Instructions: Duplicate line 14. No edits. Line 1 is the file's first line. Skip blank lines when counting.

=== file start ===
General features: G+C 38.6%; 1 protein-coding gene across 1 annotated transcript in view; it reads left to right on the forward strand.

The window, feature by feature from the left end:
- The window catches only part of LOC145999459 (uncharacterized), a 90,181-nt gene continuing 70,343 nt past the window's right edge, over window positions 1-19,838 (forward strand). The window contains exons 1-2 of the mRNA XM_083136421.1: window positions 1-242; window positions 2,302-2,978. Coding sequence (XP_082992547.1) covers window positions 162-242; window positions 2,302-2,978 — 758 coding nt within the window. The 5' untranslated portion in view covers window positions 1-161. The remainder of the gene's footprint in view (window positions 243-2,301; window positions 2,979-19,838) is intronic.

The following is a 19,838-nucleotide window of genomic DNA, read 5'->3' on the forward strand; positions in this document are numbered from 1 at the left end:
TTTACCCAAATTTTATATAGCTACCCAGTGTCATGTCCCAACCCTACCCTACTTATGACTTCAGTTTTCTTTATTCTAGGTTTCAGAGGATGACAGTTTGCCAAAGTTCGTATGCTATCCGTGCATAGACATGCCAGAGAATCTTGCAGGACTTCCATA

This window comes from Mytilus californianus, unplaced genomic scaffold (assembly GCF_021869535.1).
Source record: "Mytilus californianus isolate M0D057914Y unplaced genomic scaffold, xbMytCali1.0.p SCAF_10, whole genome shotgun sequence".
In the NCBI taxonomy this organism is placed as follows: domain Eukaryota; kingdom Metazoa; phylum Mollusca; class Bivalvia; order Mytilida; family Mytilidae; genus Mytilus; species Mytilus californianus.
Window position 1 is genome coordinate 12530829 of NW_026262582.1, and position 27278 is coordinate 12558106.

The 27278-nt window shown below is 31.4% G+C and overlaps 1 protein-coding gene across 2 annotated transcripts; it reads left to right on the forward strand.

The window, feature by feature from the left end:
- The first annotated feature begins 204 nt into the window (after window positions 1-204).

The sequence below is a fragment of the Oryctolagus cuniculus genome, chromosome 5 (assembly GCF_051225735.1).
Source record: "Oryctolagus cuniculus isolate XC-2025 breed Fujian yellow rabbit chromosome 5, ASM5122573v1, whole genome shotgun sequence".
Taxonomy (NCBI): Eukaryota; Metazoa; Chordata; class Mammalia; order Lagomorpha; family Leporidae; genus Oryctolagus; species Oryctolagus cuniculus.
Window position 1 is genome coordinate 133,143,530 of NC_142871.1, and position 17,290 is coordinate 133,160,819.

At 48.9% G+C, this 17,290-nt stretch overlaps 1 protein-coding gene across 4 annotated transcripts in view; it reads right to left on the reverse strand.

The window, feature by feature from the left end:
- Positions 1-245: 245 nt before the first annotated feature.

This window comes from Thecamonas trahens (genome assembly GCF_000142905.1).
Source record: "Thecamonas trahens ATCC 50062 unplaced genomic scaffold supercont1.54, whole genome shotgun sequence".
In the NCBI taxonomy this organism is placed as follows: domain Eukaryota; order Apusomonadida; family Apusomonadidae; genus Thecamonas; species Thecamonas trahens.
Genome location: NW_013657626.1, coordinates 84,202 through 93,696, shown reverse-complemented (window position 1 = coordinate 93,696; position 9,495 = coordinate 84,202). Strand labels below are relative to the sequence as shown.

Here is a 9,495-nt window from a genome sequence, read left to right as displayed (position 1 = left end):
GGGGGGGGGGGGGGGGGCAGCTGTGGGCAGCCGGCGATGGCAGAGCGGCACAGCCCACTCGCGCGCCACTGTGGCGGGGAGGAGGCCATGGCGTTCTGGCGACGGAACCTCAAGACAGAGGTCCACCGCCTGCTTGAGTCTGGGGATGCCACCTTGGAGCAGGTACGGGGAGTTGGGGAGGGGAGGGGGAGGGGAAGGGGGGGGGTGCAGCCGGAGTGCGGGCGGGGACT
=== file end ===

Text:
Source record: "Oryctolagus cuniculus isolate XC-2025 breed Fujian yellow rabbit chromosome 5, ASM5122573v1, whole genome shotgun sequence".